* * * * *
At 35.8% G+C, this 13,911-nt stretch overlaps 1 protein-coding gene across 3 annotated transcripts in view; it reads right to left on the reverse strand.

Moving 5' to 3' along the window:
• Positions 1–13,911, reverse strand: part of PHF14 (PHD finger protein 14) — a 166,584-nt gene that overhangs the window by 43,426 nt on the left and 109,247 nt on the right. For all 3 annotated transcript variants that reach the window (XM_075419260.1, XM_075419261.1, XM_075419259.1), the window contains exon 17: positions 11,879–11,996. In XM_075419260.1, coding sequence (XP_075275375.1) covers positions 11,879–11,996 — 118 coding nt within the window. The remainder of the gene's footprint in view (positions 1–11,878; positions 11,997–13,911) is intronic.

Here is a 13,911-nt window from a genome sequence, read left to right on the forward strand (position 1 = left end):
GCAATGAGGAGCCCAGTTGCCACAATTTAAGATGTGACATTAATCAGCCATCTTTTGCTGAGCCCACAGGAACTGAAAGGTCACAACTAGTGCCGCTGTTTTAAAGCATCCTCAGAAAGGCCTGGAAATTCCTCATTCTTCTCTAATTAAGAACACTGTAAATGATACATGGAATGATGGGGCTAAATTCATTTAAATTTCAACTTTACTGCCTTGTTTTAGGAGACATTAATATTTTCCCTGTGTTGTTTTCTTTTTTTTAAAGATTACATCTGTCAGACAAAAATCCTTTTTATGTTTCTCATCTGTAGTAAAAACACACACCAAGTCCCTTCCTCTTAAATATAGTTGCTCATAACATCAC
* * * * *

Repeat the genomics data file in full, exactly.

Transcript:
At 35.8% G+C, this 13,911-nt stretch overlaps 1 protein-coding gene across 3 annotated transcripts in view; it reads right to left on the reverse strand.

Moving 5' to 3' along the window:
• Positions 1–13,911, reverse strand: part of PHF14 (PHD finger protein 14) — a 166,584-nt gene that overhangs the window by 43,426 nt on the left and 109,247 nt on the right. For all 3 annotated transcript variants that reach the window (XM_075419260.1, XM_075419261.1, XM_075419259.1), the window contains exon 17: positions 11,879–11,996. In XM_075419260.1, coding sequence (XP_075275375.1) covers positions 11,879–11,996 — 118 coding nt within the window. The remainder of the gene's footprint in view (positions 1–11,878; positions 11,997–13,911) is intronic.

Here is a 13,911-nt window from a genome sequence, read left to right on the forward strand (position 1 = left end):
GCAATGAGGAGCCCAGTTGCCACAATTTAAGATGTGACATTAATCAGCCATCTTTTGCTGAGCCCACAGGAACTGAAAGGTCACAACTAGTGCCGCTGTTTTAAAGCATCCTCAGAAAGGCCTGGAAATTCCTCATTCTTCTCTAATTAAGAACACTGTAAATGATACATGGAATGATGGGGCTAAATTCATTTAAATTTCAACTTTACTGCCTTGTTTTAGGAGACATTAATATTTTCCCTGTGTTGTTTTCTTTTTTTTAAAGATTACATCTGTCAGACAAAAATCCTTTTTATGTTTCTCATCTGTAGTAAAAACACACACCAAGTCCCTTCCTCTTAAATATAGTTGCTCATAACATCAC